The Carey Treatment
|The Carey Treatment|
Theatrical release poster
|Directed by||Blake Edwards|
|Produced by||William Belasco|
|Written by||Jeffery Hudson
James P. Bonner
|Music by||Roy Budd|
|Running time||101 minutes|
The Carey Treatment is a 1972 film by Blake Edwards based on the novel A Case of Need credited to Jeffery Hudson, a pseudonym for Michael Crichton. Like Darling Lili and Wild Rovers before this, The Carey Treatment was heavily edited without help from Edwards by the studio into a running time of one hour and 41 minutes; these edits were later satirized in his 1981 comedy S.O.B..
Dr. Peter Carey (James Coburn) is a pathologist who moves to Boston, where he starts working in a hospital. He soon meets Georgia Hightower (Jennifer O'Neill), with whom he falls in love. Evelyn Randall, daughter of the hospital's Chief Doctor, becomes pregnant and is brought to the emergency department after an illegal abortion. She dies there, and Dr. David Tao (James Hong), a brilliant surgeon and friend of Carey, is arrested and accused of being responsible for the illegal abortion. Carey does not believe his friend to be guilty and starts investigating on his own, despite strong opposition by the police and the doctors around the hospital's chief.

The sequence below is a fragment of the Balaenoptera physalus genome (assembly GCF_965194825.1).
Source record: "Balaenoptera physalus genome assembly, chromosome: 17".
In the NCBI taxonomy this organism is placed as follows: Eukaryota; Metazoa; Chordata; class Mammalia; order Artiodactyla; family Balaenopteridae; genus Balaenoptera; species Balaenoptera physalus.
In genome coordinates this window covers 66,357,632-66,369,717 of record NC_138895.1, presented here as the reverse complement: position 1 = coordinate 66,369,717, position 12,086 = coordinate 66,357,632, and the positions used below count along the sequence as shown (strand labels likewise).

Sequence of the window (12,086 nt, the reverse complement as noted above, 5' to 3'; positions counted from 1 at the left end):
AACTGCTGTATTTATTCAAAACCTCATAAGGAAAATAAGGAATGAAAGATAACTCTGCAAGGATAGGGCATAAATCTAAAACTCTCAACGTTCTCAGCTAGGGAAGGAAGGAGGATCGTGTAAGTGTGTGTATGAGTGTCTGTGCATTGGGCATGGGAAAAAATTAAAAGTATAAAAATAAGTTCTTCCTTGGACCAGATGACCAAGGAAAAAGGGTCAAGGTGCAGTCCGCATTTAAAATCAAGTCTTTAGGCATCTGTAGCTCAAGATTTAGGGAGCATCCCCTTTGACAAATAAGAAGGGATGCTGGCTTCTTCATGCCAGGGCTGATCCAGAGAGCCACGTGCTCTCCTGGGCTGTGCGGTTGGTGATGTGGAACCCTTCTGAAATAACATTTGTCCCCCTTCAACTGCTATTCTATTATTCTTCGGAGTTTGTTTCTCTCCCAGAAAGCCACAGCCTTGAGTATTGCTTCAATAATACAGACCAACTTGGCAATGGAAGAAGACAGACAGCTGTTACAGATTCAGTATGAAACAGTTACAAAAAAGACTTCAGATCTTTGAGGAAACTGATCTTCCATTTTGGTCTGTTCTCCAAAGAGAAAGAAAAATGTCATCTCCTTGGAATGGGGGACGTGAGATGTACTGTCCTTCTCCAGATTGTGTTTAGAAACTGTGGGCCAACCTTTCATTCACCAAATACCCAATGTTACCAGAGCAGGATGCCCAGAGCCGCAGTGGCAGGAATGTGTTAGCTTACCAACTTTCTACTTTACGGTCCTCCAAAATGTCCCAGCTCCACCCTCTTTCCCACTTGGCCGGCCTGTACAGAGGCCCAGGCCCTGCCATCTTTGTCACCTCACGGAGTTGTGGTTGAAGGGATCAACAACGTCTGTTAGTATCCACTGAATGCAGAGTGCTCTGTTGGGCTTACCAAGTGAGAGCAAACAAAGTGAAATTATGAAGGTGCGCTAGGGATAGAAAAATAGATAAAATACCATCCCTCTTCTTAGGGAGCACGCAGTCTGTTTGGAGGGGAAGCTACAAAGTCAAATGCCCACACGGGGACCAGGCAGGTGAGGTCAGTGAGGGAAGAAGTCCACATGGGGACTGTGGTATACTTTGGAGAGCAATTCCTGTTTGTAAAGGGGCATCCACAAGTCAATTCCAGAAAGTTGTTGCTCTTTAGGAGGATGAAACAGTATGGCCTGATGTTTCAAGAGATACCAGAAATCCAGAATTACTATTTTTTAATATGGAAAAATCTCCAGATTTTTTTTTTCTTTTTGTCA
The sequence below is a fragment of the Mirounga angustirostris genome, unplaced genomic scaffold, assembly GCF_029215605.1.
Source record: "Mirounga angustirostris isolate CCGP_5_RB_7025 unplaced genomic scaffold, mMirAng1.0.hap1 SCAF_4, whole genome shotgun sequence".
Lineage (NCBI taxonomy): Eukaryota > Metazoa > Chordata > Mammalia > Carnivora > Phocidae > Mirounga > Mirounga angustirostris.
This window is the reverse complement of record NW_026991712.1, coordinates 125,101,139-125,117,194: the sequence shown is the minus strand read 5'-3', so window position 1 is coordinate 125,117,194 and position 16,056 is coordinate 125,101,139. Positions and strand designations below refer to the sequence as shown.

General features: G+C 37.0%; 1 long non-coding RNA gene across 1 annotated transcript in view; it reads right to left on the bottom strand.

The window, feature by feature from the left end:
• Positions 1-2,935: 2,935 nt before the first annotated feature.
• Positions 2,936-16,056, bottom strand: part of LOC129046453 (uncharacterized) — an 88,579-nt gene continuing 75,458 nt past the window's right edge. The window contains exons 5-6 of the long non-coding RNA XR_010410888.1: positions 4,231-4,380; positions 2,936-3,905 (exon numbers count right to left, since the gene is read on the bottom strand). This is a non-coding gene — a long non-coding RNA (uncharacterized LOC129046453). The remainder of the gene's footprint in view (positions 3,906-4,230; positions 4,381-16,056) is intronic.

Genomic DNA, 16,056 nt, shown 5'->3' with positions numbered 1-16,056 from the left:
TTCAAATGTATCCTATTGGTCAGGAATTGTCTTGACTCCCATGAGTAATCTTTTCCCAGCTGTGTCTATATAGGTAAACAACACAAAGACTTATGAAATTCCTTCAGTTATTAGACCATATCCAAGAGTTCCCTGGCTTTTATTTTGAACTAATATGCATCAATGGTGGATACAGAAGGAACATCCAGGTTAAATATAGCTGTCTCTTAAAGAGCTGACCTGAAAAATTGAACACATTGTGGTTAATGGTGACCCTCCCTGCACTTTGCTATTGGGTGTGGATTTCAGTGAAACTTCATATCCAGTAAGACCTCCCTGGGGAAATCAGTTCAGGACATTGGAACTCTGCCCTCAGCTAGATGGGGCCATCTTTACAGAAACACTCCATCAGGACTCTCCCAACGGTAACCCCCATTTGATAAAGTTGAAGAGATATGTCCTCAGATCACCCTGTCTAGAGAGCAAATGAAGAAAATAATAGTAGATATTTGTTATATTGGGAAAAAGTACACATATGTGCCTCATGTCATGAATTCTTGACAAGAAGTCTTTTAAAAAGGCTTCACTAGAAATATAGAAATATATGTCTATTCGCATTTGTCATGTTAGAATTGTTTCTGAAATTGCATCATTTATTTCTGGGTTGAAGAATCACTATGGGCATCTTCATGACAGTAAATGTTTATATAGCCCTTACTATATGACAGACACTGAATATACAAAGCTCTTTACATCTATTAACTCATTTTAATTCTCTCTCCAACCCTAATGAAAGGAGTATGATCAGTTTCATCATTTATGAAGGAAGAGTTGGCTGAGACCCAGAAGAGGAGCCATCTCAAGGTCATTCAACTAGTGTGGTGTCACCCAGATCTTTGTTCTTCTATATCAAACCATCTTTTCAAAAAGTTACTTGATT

- James Coburn as Dr. Peter Carey
- Jennifer O'Neill as Georgia Hightower
- Pat Hingle as Capt. Pearson
- Skye Aubrey as Nurse Angela Holder
The Carey Treatment received mostly mediocre to negative reviews. Roger Ebert wrote, "The problem is in the script. There are long, sterile patches of dialog during which nothing at all is communicated. These are no doubt important in order to convey the essential meaninglessness of life, but how can a director make them interesting? Edwards tries." Vincent Canby of The New York Times was amused by the film but wrote, "...I don't think we have to take this too seriously, for 'The Carey Treatment,' like so many respectable private-eye movies, is sustained almost entirely by irrelevancies."
- 1973: Nominated, "Best Motion Picture"
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